Thursday, May 8, 2014

High Spring

My rock garden first week of May

 All year I look forward to the few fleeing weeks from the middle of April until early June when every day a whole army of new plants emerges. Of course, when that time comes, there's a mountain of work to be done, weeds everywhere, activities non-stop (and always something disastrous usually happens to liven things up), house guests, and of course the day to day routine of keeping things more or less together. And outside every window the garden beckons. The view above is what I saw this morning (all right: it was a few days ago--but almost the same as this morning, except two flowers on Molly the Witch had already fallen apart...)

Paeonia mlokosewitchii
 She only lasts three or four days at best for us in windy, sunny and captious Colorado. But during those days one must make obeisance several times each hour.

Draba bryoides "Imbricata"
 I have oodles of seed grown Draba rigida, which is supposedly the same thing--they are even more congested, but none have grown with this vigor or age--it's over a foot across and over 20 years old! And a pretty good answer to "why have a rock garden?"...

Pyrrhosia sp. unfurling new fronds: yay!
 Last summer, when Tony Avent breezed through my garden, this was the only plant he really desired. And guess who forgot to gather spore? This year I shall. Given to me by Harlan Hamernik--he collected this in Inner Mongolia and is undboubtedly going to be the hardiest Pyrrhosia.

Pediocactus despainii closeup
 This flower is almost the size of a quarter...

Pediocactus despainii in a trough
 This whole plant isn't much bigger than a quarter.

Pediocactus simpsonii ex Wyoming
 Pediocacti have been blooming for me since March (the ones in sunny, hot spots first, and these finally in cooler microclimates). This is my national cactus, b.t.w.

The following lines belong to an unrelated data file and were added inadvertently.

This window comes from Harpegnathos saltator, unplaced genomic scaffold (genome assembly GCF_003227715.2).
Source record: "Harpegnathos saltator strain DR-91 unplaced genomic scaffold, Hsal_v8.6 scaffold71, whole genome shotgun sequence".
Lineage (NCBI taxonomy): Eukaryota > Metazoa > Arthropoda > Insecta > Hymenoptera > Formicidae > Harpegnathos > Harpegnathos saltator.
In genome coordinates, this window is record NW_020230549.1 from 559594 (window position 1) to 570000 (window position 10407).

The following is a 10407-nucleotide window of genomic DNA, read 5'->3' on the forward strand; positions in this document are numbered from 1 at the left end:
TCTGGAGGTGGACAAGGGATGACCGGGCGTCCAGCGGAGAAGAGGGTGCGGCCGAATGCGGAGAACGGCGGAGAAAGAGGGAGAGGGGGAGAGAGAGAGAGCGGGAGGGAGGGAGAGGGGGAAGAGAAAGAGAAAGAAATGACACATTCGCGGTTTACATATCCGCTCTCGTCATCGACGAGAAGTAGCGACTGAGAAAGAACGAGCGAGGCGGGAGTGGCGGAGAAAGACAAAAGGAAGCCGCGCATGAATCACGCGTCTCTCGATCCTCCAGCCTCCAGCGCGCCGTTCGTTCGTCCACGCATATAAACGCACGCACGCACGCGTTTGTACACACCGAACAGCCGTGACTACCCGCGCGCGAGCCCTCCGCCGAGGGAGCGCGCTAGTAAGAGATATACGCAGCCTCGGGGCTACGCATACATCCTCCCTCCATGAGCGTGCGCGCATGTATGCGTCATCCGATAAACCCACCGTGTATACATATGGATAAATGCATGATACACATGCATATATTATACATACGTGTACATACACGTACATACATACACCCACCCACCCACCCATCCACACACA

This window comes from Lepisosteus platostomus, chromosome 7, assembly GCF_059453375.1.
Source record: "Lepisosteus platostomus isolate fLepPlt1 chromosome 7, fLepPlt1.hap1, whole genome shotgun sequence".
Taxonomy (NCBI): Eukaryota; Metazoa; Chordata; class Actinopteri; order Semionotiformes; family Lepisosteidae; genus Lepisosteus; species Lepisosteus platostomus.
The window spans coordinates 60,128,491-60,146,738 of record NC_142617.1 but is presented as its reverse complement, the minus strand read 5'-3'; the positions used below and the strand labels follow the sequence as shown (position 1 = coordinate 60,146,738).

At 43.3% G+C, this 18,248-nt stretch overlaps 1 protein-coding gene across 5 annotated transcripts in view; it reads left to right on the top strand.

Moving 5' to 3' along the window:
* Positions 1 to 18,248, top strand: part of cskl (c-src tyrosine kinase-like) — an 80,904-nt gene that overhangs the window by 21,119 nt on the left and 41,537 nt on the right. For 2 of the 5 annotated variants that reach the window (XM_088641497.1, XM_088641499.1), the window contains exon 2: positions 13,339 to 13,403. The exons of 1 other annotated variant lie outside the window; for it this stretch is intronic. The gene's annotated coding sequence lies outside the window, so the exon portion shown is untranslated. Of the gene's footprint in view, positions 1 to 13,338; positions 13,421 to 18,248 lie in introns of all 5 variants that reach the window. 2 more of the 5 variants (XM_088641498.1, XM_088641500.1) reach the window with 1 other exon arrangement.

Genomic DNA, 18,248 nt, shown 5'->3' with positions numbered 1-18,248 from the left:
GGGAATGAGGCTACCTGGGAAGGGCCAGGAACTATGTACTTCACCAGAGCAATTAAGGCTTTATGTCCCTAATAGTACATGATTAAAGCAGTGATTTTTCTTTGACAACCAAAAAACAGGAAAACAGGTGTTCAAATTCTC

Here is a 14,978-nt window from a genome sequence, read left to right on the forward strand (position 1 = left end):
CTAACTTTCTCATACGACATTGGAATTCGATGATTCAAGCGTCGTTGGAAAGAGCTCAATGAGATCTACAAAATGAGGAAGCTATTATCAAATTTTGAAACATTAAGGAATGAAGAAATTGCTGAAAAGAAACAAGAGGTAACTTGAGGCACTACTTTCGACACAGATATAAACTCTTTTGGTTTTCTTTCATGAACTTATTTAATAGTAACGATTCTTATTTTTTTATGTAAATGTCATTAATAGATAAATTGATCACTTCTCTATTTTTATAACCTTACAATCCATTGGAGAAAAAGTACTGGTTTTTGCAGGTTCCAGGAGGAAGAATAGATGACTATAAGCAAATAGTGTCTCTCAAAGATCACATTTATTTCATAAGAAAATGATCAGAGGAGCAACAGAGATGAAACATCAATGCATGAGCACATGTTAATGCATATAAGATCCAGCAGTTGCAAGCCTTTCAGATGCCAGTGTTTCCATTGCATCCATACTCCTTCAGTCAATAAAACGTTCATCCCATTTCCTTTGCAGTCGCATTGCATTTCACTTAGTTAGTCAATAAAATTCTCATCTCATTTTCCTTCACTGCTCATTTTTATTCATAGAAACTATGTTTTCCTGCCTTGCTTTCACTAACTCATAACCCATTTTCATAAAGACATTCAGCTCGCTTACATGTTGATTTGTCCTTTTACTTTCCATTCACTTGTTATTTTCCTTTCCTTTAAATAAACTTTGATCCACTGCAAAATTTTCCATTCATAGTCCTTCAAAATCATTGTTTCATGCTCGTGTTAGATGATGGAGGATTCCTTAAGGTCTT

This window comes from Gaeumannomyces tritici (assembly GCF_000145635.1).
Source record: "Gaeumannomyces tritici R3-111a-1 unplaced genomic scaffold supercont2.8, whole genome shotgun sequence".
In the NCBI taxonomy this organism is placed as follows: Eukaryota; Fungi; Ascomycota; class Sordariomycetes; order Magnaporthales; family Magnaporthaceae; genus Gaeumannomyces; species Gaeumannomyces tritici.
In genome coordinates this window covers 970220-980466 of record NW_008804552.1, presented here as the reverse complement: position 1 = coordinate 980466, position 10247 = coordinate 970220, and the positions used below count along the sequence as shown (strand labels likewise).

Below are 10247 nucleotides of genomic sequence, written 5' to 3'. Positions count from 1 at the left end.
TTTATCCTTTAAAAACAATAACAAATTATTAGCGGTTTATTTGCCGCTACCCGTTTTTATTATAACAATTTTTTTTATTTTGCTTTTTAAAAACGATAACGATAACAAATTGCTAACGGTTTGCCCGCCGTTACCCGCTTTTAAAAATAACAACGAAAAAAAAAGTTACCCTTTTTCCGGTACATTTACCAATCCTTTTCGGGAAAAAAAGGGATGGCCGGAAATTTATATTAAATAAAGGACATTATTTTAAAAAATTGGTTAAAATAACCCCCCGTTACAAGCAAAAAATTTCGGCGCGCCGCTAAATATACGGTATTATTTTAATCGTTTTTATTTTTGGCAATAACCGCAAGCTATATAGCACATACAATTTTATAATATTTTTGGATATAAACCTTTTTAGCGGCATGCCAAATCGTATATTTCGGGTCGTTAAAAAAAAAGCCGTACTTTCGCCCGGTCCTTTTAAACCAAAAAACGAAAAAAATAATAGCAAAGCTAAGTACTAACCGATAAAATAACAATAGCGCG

Pediocactus simpsonii v. indraiensis
 A distinctive white form from Idaho.

Tulipa 'West Point' (Lily Flowered type)
 I must remember to order a lot more of this: the Lily Flowered tulips tend to perennialize, and few plants are showier. I love their fluted shape--like something you'd see in the Topkapi...

Allium akaka
 I bought this thinking it was an American, and put it in my native bed. Meanwhile I lost those I had elsewhere, so this stays...

Tradescantia tharpii
 My favorite dayflower, bar none. Very wooly as it emerges, also comes in pink...

Adoxa moschetellina
 I love monotypic plants. And this one is mono-familial. Andrew Pierce once showed me a patch growing near where he and Gina lived in Evergreen--so I shall think of my dear departed friend each time I admire this plant--which came from Darmstadt Botanic Garden in Germany...each plant we grow bears this sort of happy burden of associations--even such a modest, B.I.O. morsel as this (that's Botanical Interest Only, if you hadn't figured it out yet)...

Phlox alyssifolia
Don't know what possessed me to plant this in this trough. but I'm glad I did (and so is the phlox--at least so far). I remember treading acres of this with Kelly Grummons near his ranch a decade or more ago...
Townsendia parryi
Who cares if it's monocarpic. This self sowed generously in the old Wildflower Treasures Garden, may it rest in peace...

Stomatium agninum

I realize the color is odd on this: I took it at dusk and photoshopped it a tad. Can't believe it came through so well. I got this from Huntington twenty or more years ago and eventually lost it. I got it again last spring (bought a big pot of it!) and divided that pot into two. Both pieces are ready to divide kind of plant.

Townsendia spathulata fully open, with Eritrichium howardii

You can see the townsendia closeup in the previous blog. As well as the Eritrichium.

Veronica thymoides var. pseudocinerea